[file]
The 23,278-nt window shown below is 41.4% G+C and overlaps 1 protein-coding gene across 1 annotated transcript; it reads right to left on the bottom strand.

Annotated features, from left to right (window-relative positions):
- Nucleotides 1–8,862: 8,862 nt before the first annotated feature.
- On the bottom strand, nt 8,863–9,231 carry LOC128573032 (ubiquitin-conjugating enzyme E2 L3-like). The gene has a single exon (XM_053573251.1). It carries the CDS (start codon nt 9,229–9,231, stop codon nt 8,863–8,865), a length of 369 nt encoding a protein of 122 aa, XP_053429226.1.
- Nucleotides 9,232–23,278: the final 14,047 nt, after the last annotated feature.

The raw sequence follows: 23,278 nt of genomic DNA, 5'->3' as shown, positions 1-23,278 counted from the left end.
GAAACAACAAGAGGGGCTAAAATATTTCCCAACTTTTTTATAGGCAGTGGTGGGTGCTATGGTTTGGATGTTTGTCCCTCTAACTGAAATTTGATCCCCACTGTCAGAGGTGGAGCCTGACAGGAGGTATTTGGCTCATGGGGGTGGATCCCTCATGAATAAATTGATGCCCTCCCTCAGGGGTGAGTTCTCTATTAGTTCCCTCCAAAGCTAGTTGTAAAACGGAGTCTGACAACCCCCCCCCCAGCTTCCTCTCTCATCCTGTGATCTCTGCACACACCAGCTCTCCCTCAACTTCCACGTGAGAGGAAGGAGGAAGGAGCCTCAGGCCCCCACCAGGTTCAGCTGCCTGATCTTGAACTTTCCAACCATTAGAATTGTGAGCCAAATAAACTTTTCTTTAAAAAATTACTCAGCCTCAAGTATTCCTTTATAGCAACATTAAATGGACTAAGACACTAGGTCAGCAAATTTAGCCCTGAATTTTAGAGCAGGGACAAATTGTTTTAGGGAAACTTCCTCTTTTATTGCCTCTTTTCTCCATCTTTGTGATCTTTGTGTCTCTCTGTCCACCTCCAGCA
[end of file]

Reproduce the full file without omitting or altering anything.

The 23,278-nt window shown below is 41.4% G+C and overlaps 1 protein-coding gene across 1 annotated transcript; it reads right to left on the bottom strand.

Annotated features, from left to right (window-relative positions):
- Nucleotides 1–8,862: 8,862 nt before the first annotated feature.
- On the bottom strand, nt 8,863–9,231 carry LOC128573032 (ubiquitin-conjugating enzyme E2 L3-like). The gene has a single exon (XM_053573251.1). It carries the CDS (start codon nt 9,229–9,231, stop codon nt 8,863–8,865), a length of 369 nt encoding a protein of 122 aa, XP_053429226.1.
- Nucleotides 9,232–23,278: the final 14,047 nt, after the last annotated feature.

The raw sequence follows: 23,278 nt of genomic DNA, 5'->3' as shown, positions 1-23,278 counted from the left end.
GAAACAACAAGAGGGGCTAAAATATTTCCCAACTTTTTTATAGGCAGTGGTGGGTGCTATGGTTTGGATGTTTGTCCCTCTAACTGAAATTTGATCCCCACTGTCAGAGGTGGAGCCTGACAGGAGGTATTTGGCTCATGGGGGTGGATCCCTCATGAATAAATTGATGCCCTCCCTCAGGGGTGAGTTCTCTATTAGTTCCCTCCAAAGCTAGTTGTAAAACGGAGTCTGACAACCCCCCCCCCAGCTTCCTCTCTCATCCTGTGATCTCTGCACACACCAGCTCTCCCTCAACTTCCACGTGAGAGGAAGGAGGAAGGAGCCTCAGGCCCCCACCAGGTTCAGCTGCCTGATCTTGAACTTTCCAACCATTAGAATTGTGAGCCAAATAAACTTTTCTTTAAAAAATTACTCAGCCTCAAGTATTCCTTTATAGCAACATTAAATGGACTAAGACACTAGGTCAGCAAATTTAGCCCTGAATTTTAGAGCAGGGACAAATTGTTTTAGGGAAACTTCCTCTTTTATTGCCTCTTTTCTCCATCTTTGTGATCTTTGTGTCTCTCTGTCCACCTCCAGCA